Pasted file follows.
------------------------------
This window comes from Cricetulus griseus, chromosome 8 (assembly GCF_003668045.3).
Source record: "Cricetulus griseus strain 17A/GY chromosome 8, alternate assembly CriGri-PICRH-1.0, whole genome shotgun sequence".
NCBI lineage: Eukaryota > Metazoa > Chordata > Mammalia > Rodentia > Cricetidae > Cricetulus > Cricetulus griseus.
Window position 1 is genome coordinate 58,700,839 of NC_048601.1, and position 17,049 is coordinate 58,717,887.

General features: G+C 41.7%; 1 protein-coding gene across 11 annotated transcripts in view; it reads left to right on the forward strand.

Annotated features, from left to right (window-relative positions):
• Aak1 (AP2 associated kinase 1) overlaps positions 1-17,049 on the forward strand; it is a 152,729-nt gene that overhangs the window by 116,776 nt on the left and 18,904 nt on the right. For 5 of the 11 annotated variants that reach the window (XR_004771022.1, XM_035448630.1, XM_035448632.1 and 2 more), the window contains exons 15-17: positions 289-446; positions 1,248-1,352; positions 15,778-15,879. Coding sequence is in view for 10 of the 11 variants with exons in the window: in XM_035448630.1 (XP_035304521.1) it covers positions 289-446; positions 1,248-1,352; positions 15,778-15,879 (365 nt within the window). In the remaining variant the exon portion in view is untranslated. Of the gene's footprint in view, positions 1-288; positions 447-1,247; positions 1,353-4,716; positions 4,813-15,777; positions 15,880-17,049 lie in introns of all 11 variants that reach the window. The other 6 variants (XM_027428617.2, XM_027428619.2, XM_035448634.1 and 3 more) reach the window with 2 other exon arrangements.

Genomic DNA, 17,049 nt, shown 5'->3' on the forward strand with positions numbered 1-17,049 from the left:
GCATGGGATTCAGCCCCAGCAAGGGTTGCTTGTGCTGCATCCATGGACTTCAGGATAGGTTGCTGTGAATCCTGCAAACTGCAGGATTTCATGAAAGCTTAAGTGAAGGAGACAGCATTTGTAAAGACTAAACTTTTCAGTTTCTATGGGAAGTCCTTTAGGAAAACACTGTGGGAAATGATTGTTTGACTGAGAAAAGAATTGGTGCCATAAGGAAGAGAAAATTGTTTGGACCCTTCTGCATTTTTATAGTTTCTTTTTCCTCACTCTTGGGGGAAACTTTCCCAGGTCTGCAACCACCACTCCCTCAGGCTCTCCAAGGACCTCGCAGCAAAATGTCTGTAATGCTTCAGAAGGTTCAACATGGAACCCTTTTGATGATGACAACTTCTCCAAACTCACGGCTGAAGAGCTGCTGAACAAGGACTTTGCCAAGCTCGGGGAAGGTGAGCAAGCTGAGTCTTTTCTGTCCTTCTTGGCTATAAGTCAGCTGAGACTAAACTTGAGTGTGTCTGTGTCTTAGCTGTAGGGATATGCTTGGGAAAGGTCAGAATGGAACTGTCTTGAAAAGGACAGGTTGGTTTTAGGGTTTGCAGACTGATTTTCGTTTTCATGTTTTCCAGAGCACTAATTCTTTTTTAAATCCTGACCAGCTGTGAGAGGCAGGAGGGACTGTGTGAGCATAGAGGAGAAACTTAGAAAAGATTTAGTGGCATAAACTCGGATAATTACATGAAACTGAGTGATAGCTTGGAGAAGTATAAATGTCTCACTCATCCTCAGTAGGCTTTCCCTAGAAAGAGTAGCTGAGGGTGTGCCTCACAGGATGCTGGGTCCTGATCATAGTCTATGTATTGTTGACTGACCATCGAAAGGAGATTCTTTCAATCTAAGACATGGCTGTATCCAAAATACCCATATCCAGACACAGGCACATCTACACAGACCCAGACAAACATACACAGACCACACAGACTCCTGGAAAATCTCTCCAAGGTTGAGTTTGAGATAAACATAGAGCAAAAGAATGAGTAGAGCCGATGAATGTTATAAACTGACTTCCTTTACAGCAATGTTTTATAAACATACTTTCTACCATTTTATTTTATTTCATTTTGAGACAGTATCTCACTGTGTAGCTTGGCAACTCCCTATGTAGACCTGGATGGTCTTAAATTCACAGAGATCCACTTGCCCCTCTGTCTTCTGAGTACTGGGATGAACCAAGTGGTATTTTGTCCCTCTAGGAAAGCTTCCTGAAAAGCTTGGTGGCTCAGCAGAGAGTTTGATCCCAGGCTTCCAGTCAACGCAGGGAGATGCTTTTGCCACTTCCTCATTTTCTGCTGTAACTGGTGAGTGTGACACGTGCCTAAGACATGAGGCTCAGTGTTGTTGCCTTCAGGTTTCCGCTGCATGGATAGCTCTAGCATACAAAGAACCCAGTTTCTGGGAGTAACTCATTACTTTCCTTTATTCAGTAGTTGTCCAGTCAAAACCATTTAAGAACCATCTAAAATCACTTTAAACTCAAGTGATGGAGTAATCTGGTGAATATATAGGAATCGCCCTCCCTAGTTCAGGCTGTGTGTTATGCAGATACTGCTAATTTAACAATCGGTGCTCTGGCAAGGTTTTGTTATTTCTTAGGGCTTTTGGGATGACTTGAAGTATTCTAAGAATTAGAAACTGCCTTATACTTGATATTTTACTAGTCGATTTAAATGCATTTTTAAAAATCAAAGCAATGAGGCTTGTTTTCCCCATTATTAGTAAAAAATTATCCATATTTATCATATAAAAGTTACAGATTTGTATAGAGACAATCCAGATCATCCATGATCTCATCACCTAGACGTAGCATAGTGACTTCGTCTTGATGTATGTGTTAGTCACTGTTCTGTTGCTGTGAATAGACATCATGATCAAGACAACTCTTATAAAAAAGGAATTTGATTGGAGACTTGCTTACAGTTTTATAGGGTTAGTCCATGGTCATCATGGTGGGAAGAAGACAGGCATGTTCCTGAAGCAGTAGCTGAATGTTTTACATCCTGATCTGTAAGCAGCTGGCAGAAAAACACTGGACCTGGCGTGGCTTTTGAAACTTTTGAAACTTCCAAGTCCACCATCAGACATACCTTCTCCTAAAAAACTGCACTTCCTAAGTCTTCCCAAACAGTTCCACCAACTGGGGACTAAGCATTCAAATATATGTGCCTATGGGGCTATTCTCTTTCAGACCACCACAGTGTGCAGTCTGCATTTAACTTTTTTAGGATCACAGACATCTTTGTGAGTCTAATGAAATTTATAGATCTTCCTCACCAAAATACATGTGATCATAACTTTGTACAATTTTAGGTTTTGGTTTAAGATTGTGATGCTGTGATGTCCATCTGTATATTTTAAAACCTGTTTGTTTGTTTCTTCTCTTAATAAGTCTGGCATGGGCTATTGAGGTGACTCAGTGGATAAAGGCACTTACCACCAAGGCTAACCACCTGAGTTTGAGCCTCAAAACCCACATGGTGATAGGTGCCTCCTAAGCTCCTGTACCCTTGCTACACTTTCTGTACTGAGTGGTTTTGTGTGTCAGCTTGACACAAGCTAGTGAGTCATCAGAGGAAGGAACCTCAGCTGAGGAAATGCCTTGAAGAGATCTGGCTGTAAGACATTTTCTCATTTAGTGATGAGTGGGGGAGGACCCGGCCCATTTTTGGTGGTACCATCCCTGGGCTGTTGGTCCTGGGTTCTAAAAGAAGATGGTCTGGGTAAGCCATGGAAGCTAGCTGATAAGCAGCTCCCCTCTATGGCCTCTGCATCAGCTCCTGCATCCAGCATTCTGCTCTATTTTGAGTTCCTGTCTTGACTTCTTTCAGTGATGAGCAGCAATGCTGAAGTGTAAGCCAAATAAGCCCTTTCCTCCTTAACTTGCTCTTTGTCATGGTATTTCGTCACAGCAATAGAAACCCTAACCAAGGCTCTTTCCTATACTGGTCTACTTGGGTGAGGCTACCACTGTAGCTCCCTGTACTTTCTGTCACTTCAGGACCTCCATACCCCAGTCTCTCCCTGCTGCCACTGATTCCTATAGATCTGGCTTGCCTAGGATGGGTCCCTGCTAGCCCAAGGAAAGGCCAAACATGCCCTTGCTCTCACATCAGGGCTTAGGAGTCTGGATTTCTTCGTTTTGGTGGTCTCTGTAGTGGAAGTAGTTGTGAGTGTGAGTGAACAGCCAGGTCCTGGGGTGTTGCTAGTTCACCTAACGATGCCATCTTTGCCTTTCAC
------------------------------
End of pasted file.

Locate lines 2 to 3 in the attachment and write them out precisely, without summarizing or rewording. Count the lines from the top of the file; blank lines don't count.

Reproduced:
Source record: "Cricetulus griseus strain 17A/GY chromosome 8, alternate assembly CriGri-PICRH-1.0, whole genome shotgun sequence".
NCBI lineage: Eukaryota > Metazoa > Chordata > Mammalia > Rodentia > Cricetidae > Cricetulus > Cricetulus griseus.